Repatriation of Indigenous remains
The Australian Government today called for museums and private collectors worldwide to work with the Government to return Indigenous remains.
Speaking at the International Conference on the Inclusive Museum in Brisbane today, the Minister for Indigenous Affairs, Jenny Macklin, said the Government was overhauling the processes for the repatriation of Australian remains from international institutions to make them more inclusive of Indigenous aspirations.
To help with this review, a new International Repatriation Advisory Committee will be appointed in September.
The Committee will advise the Government on a range of issues, including reviewing current international repatriation policy and finding a more effective way to deliver on international repatriation.
Over a period of more than 160 years – from 1788 to 1948 or later – Aboriginal and Torres Strait Islander remains were collected, usually without consent, by explorers, travellers and scientists and shipped off to museums and private collections in Australia and across the world.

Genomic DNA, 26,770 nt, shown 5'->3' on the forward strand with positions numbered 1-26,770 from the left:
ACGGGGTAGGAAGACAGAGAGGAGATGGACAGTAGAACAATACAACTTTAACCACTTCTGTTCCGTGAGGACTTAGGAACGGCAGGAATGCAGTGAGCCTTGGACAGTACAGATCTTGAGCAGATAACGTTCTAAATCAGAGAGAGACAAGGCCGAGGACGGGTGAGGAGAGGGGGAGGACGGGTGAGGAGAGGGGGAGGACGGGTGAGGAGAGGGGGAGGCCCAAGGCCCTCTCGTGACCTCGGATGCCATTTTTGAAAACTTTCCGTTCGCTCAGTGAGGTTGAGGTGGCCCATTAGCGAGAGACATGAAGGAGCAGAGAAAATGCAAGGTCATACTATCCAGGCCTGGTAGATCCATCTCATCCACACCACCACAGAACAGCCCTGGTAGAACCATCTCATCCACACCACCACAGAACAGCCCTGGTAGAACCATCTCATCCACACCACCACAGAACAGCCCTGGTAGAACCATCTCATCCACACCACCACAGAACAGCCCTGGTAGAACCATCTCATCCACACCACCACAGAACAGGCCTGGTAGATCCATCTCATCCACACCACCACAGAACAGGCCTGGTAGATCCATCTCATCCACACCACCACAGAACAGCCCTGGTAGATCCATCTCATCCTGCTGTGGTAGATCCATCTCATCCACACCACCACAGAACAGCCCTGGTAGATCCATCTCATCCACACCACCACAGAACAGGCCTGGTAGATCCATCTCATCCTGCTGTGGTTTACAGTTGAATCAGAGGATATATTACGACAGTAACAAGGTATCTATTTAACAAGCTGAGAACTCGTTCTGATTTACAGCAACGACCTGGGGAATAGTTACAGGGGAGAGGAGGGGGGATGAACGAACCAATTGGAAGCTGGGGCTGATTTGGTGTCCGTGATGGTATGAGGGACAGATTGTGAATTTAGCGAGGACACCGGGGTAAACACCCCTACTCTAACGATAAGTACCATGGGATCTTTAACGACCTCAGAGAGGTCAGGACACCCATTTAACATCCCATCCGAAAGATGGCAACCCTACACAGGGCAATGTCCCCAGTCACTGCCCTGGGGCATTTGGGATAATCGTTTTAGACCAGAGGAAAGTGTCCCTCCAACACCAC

In the past 18 months, more than 80 remains from five institutions in four countries were repatriated, including the recent return of three Indigenous Australians from the University of Oxford in the United Kingdom.
About 1000 Indigenous Australian ancestral remains continue to be held in museums around the world, including the United Kingdom, Germany, France and the United States of America.
For Indigenous communities the return of their ancestors’ remains has great cultural significance – they believe the spirits of their ancestors cannot rest until they are “returned to Country”.
The Australian Government strongly believes the repatriation of Indigenous remains must occur respectfully, unconditionally and as quickly as possible, and will continue to work with countries to ensure the return of Indigenous remains.
The application process for positions on the International Repatriation Advisory Committee opens today.